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ACROSS Retail Realestate Magazine

How Cinemas Can Overcome the “Sofa Trap”

The media are currently full of reports on VoD, (“video on demand”) services. These reports hardly distinguish between pay-per-view and subscription services or between these and the streaming of live events. Nevertheless, this trend, combined with the ever-improving quality of normal smart TV devices – never mind that of integrated home entertainment systems – would seem to suggest that cinema is in grave danger.


The convenience of home entertainment is certainly impressive, especially in markets with high purchasing power and good development of the general private living environment. How can cinemas overcome the “sofa trap”?

Here is a brief presentation of three success criteria for cinema and the “out of home experience”:


2015 has been characterized by major film successes like “50 Shades of Grey,” “Fast and Furious 7,” “The Minions,” and “M:I5 Rogue Nation.” And the grand finale of the year is yet to come. “James Bond – Spectre” and the beginning of the new Star Wars trilogy are also just about to be released. These large films bring millions of people to the movies, create excitement, and attract consumers to come back. The years 2016 and 2017 are expected to be successful ones for film as well. Big franchise productions like “Ice Age,” “Pirates of the Caribbean,” and James Bond and Star Wars will continue to be produced. Of course, the entire industry is now waiting for “Avatar II,” as well, which will come to cinemas in 2017. The attraction of major film productions has created increased attention to medium-sized productions and arthouse films, which can thereby import solid visitor numbers.

Quality and technology in the cinema

A recent GfK study from Germany clearly shows that quality in cinemas is a particularly important factor. Comfort, cleanliness, friendliness of the staff, and a pleasant indoor climate are required and are an influencing factor for the cinemagoer. Of course, the film remains the focus. When the environment does not match, however, then cinema as a leisure activity gets subsumed by something else. A very interesting result from the study is that the younger target group between 14 and 19 (the first age group that comes to the movies without accompanying adults) pays special attention to the above-mentioned quality aspects. Teens communicate intensively via social networks and maintain friendships at home. In order to motivate them to a visit to the cinema, apart from the film, the appeal of the cinema location – and therefore often that of the shopping mall in which it is located – must be first class.

In one of the past editions of ACROSS, I referred in detail to cinema technology and premium screens. I can only repeat at this point that a cinema’s technological excellence must stand out against the home entertainment offer. Premium features like IMAX or Dolby Cinema – both now with a laser projection in the market – are the top segment. But even “normal” cinemas must be equipped with first-class digital projection, very good quality 3D systems, and state-of-the-art sound.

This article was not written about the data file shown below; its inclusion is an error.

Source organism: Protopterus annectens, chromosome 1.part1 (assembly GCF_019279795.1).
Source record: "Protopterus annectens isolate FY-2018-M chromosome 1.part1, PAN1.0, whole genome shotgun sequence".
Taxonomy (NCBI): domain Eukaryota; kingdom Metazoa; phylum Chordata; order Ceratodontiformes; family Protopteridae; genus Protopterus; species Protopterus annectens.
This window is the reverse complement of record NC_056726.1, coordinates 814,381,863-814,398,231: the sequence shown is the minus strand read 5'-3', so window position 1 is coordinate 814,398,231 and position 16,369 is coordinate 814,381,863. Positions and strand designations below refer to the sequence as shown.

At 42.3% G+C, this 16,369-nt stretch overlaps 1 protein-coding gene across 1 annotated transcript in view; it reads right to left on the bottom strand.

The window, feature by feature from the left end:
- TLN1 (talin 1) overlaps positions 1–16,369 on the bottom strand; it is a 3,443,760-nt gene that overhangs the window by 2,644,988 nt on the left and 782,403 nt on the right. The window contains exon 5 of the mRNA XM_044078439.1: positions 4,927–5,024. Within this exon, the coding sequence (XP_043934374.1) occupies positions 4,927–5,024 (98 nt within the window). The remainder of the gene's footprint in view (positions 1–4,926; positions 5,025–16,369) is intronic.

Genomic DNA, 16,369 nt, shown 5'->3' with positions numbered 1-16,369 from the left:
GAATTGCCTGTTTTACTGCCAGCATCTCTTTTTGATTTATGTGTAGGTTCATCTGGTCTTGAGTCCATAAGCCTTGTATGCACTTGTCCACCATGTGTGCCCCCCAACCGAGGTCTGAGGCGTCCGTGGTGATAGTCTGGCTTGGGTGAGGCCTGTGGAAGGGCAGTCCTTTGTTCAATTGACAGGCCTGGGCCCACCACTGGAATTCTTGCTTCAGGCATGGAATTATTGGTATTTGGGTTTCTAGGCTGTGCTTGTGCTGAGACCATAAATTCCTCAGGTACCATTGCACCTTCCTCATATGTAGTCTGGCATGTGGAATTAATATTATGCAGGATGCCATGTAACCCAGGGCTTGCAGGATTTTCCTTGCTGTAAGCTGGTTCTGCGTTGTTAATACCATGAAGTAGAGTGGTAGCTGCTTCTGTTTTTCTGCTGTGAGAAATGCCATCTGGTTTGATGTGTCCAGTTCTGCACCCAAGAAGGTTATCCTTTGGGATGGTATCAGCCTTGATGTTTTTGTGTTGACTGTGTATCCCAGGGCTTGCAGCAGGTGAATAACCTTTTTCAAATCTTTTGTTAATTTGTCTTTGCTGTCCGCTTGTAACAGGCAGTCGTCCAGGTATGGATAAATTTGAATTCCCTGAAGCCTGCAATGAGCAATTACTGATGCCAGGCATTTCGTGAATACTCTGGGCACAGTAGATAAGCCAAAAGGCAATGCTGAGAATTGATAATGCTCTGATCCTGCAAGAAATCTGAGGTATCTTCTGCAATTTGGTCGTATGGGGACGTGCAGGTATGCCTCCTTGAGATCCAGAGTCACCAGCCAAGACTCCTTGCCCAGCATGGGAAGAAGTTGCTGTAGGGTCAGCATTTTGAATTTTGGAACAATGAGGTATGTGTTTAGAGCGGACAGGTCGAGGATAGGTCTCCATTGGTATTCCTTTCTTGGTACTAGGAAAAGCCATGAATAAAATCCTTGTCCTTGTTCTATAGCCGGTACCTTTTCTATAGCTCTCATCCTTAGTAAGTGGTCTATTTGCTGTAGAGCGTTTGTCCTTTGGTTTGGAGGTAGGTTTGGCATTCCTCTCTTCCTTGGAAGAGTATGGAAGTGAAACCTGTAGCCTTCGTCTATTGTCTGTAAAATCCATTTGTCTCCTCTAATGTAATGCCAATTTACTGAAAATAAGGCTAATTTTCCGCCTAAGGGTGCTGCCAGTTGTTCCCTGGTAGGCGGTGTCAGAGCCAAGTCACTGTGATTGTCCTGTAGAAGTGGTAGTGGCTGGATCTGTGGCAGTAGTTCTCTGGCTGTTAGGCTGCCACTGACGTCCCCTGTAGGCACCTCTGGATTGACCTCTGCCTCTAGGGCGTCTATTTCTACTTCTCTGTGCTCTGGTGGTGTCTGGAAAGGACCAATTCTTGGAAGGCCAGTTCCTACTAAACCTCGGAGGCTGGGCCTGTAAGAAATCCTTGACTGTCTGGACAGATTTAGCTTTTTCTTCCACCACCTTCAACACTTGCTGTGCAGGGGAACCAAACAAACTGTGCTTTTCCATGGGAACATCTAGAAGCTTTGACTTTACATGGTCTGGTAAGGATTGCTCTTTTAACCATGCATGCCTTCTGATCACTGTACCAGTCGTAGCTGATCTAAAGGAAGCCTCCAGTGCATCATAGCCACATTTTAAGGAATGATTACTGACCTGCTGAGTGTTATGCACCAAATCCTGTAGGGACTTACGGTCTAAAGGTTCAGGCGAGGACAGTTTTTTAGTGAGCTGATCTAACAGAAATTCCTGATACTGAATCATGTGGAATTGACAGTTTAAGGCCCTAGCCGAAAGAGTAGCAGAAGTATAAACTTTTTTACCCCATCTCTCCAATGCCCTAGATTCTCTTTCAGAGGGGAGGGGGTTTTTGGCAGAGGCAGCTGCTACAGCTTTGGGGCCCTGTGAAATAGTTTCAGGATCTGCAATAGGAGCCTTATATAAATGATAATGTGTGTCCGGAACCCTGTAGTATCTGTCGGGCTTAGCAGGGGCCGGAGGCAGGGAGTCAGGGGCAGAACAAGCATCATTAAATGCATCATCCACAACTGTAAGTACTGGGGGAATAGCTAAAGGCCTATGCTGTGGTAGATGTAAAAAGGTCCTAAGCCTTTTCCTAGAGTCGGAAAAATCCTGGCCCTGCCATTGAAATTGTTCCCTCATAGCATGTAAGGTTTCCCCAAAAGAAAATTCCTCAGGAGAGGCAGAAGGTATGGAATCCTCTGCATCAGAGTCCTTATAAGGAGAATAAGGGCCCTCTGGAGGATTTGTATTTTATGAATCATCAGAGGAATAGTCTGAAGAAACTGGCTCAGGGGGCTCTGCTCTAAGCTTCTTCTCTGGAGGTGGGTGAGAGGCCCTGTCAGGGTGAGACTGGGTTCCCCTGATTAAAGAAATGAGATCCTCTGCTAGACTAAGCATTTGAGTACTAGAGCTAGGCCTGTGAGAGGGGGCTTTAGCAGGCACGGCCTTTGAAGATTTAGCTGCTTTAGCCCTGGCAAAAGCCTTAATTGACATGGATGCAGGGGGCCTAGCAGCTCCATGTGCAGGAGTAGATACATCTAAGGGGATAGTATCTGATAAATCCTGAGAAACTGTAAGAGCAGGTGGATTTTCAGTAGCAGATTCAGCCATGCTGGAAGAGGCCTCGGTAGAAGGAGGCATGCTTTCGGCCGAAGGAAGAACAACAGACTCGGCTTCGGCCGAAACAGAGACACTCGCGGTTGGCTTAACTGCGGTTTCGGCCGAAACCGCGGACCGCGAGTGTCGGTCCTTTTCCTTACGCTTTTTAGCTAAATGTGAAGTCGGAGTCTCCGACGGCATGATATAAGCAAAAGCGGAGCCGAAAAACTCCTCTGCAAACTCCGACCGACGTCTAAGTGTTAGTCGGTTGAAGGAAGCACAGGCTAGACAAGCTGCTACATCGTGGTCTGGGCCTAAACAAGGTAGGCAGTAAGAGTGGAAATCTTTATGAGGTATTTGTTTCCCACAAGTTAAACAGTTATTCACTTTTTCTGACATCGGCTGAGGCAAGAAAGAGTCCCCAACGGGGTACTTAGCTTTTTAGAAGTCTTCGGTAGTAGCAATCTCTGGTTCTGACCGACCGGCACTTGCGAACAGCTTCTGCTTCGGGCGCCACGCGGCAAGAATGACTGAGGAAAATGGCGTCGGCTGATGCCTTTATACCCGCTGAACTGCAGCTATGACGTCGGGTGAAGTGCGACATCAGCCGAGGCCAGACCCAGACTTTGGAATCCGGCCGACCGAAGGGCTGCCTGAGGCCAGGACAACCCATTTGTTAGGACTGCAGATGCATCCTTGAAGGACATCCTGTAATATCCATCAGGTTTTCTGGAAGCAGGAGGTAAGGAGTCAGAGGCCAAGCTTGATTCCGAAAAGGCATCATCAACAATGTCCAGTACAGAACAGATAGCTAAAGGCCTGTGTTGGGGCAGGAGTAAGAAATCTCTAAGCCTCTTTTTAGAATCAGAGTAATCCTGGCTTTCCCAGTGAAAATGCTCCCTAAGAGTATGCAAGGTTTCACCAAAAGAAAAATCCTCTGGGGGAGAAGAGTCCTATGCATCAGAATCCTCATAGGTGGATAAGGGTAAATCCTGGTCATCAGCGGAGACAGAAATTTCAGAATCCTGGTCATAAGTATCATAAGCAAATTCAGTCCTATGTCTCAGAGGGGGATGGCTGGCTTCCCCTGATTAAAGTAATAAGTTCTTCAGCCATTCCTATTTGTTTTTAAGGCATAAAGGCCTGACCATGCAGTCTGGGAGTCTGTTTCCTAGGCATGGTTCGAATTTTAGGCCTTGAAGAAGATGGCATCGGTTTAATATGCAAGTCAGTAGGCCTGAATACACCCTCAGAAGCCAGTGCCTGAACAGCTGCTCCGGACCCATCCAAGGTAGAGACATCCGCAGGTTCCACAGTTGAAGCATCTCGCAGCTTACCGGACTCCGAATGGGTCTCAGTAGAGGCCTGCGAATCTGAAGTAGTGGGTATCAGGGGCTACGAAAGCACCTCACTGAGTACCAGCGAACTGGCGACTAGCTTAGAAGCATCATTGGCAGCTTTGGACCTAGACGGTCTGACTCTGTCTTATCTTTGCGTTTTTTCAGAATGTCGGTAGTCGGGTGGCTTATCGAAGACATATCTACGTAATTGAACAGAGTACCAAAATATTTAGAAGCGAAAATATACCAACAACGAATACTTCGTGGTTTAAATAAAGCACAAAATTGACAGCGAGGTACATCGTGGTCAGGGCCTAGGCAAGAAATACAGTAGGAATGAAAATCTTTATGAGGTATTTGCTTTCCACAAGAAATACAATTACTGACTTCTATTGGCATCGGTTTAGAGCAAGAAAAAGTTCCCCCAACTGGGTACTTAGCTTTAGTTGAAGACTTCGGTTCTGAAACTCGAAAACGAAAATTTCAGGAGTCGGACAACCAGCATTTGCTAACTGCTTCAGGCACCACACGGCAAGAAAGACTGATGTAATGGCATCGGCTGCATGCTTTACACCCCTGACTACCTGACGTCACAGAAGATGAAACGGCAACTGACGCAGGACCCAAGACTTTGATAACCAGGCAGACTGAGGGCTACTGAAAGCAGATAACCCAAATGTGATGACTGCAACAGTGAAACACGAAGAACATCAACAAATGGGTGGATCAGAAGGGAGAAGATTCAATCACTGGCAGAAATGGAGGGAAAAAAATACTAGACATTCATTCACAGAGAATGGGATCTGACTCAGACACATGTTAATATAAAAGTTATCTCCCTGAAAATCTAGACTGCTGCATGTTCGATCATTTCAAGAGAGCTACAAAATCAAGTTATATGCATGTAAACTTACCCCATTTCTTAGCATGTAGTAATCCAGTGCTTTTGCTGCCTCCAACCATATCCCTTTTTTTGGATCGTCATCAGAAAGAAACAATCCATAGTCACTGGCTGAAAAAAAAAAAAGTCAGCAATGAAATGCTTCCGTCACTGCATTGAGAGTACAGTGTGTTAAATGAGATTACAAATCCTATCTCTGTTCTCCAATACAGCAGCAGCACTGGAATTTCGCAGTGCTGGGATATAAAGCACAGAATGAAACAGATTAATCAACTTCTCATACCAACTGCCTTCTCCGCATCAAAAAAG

Attractiveness of the surroundings

Another obstacle to cinema suggested by study participants was the organizational effort and the environment needed to enjoy the cinema experience with friends – i.e. in a group. It is thus very important that the environment around the cinema is attractive. This includes the foyer, but also the environment immediately beyond. Here, of course, is where shopping malls come into play. Gastronomy invites you to linger and plays a major role. Food court solutions intended to feed rapid hunger or sometimes to provide food at midday to connected office buildings can only motivate people to a limited extent to complement cinema-going or another planned recreational activity by visiting the mall. It is therefore necessary to provide self-contained – depending on the geographical location including outdoor offerings – that provide the appropriate atmosphere. Moreover, it is important that the cinema is not positioned at the end of a shopping mall, accessible only via dark and unattractive entrances after the shops have closed. Cinema is entertainment and successful shopping malls with the attractive additional offer and welcoming atmosphere described here are an important key performance indicator.

When a big blockbuster opens in cinemas, the quality and technology in the cinema are excellent, and the movie theater is built into an attractive shopping mall, then the cinema experience, and with it the revenue share for film production, will remain top-of-the-line. We at Cineplexx therefore do not see cinemas as in danger, cinemas just have to meet the three criteria for success!


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